Swept Away HR46 at anchor Second Wind at anchor Northern Exposure at anchor

Vastness, Vin, and Van Gogh

The Provence of our experience wasn't the tourist circuit. The boatyard at Port Napoleon is the place the boat spent the winter and we spent nearly a month there in each of our visits. For two miles out from the yard, there's nothing but river and farmland, and when you finally reach a town, it's a nearly anonymous one. But a rental car gave us more mobility than we normally have, and we got a chance to experience the contradictions of Provence: empty, flat landscapes for miles, and then old villages so filled up that there's nowhere to put a car. Farmer's markets and sprawling suburban superstores. Cowboys driving cattle in the Camargue and Indians tweeting Van Gogh pics back to Mumbai.

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Camargue bulls
The iconic Camargue bull might be indigenous to the region, or it might have been imported by Attila the Hun. These animals are revered, raced, fought, and yes, eaten. The Camargue also sustains a stocky white horse that manages to find its way onto postcards without ending up in crockpots.
King Louis IX (now Saint Louis) wanted to finance a crusade to Jerusalem in the 13th century, so he built a major port in the Camargue for the export of salt. But he wasn't the first to exploit the marsh's abundance of salt. Flamingoes, when you catch them in the right season, liven the landscape with their neon feathers and their cartoon profiles.
Martigues is a conglomeration of two banks alongside a lake and an island in the middle. It's been around since the Romans settled in the fifth century BC, but it's largely undiscovered by foreign tourists. We wouldn't have found it ourselves if we didn't have a rental-car related errand that took us there. It's a hospitable place, and a microcosm of much of what we like about France.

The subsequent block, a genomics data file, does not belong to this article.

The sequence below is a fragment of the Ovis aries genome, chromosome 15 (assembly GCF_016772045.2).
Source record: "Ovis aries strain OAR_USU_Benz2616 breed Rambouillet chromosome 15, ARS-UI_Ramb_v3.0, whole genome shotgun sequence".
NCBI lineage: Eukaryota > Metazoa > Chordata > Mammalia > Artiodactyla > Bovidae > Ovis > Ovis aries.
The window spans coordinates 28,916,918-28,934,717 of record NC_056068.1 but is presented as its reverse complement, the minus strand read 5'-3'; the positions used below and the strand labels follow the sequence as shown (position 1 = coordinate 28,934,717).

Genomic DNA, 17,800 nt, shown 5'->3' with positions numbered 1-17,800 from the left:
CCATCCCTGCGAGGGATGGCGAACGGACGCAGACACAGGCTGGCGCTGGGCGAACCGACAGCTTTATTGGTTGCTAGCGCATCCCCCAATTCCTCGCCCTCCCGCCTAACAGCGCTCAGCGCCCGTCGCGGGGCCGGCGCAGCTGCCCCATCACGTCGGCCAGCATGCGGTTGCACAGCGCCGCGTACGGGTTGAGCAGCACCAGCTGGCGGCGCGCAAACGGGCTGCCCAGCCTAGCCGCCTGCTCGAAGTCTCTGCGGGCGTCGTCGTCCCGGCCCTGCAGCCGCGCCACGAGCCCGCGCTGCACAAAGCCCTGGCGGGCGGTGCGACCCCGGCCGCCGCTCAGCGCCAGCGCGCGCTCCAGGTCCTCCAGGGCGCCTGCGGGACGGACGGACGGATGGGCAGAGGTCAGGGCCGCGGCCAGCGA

To those knowledgeable about art (not us), a walk through Arles is a walk through a Van Gogh painting. Many of the most famous places are kept faithful to the way they looked when Van Gogh put them on canvas, down to the colors. The paintings themselves, alas, are elsewhere. But the 1st-century Roman arena is still there and seats 21,000 for the many events that take place during the year. Among the most famous, the Camargue-style bullfight, in which both bull and toreador are reusable.
Pont d'Avignon
This is the famous Pont d'Avignon of song, where on y danse. Its real name is Pont St-Benezet for the now-sainted shepherd who is said to have laid its original, impossibly-heavy stone foundation.
Papal Palace at Avignon
For 70 years, Christiandom was overseen by what is now known as the Avignon Papacy. Unhappy with governance from Rome, somehow they elected a Frenchman as pope, and the papal quarters was moved to church-owned land in Avignon. The French popes held power through the nomination of French cardinals (who elect popes) and apparently were trying to debase the papacy more than the Italians had done. At some point, there were two popes, one in Rome and the one in Avignon, who was considered the anti-pope. This is the Banquet Hall of the papal palace, a building that was expended several times and in several styles during the Avignon rule.
The food shops in Provence are a feast for the eyes, even if you never open your mouth. Here is a display of fruits confits, or crystallized, jellied fruits. They're almost too pretty to eat.
Calanque Sormiou
The calanques are France's answer to Norway's fjords, large limestone ridges stretching aloft. It's a dreamlike setting for anchoring overnight. Second Wind is a blurry dot in the distance.